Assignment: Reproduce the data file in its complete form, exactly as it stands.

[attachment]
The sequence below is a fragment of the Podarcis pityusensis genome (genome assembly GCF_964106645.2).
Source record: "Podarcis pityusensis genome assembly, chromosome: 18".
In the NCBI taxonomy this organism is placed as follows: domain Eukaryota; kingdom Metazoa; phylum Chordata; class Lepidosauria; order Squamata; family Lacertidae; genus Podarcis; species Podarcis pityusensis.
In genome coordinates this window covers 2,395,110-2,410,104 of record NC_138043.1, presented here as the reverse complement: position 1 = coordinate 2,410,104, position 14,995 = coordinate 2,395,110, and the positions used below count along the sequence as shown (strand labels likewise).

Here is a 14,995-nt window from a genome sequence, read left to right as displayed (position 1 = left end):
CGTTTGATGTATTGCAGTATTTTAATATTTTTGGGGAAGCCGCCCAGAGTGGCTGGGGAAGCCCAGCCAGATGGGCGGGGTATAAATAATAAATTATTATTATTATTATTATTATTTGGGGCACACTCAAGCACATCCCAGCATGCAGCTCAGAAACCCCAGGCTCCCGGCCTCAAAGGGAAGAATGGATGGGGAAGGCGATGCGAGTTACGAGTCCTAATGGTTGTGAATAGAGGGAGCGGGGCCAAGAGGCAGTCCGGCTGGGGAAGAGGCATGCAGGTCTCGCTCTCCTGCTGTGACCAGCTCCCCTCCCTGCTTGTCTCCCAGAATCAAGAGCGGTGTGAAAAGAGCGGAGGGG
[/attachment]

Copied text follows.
The sequence below is a fragment of the Podarcis pityusensis genome (genome assembly GCF_964106645.2).
Source record: "Podarcis pityusensis genome assembly, chromosome: 18".
In the NCBI taxonomy this organism is placed as follows: domain Eukaryota; kingdom Metazoa; phylum Chordata; class Lepidosauria; order Squamata; family Lacertidae; genus Podarcis; species Podarcis pityusensis.
In genome coordinates this window covers 2,395,110-2,410,104 of record NC_138043.1, presented here as the reverse complement: position 1 = coordinate 2,410,104, position 14,995 = coordinate 2,395,110, and the positions used below count along the sequence as shown (strand labels likewise).

Here is a 14,995-nt window from a genome sequence, read left to right as displayed (position 1 = left end):
CGTTTGATGTATTGCAGTATTTTAATATTTTTGGGGAAGCCGCCCAGAGTGGCTGGGGAAGCCCAGCCAGATGGGCGGGGTATAAATAATAAATTATTATTATTATTATTATTATTTGGGGCACACTCAAGCACATCCCAGCATGCAGCTCAGAAACCCCAGGCTCCCGGCCTCAAAGGGAAGAATGGATGGGGAAGGCGATGCGAGTTACGAGTCCTAATGGTTGTGAATAGAGGGAGCGGGGCCAAGAGGCAGTCCGGCTGGGGAAGAGGCATGCAGGTCTCGCTCTCCTGCTGTGACCAGCTCCCCTCCCTGCTTGTCTCCCAGAATCAAGAGCGGTGTGAAAAGAGCGGAGGGG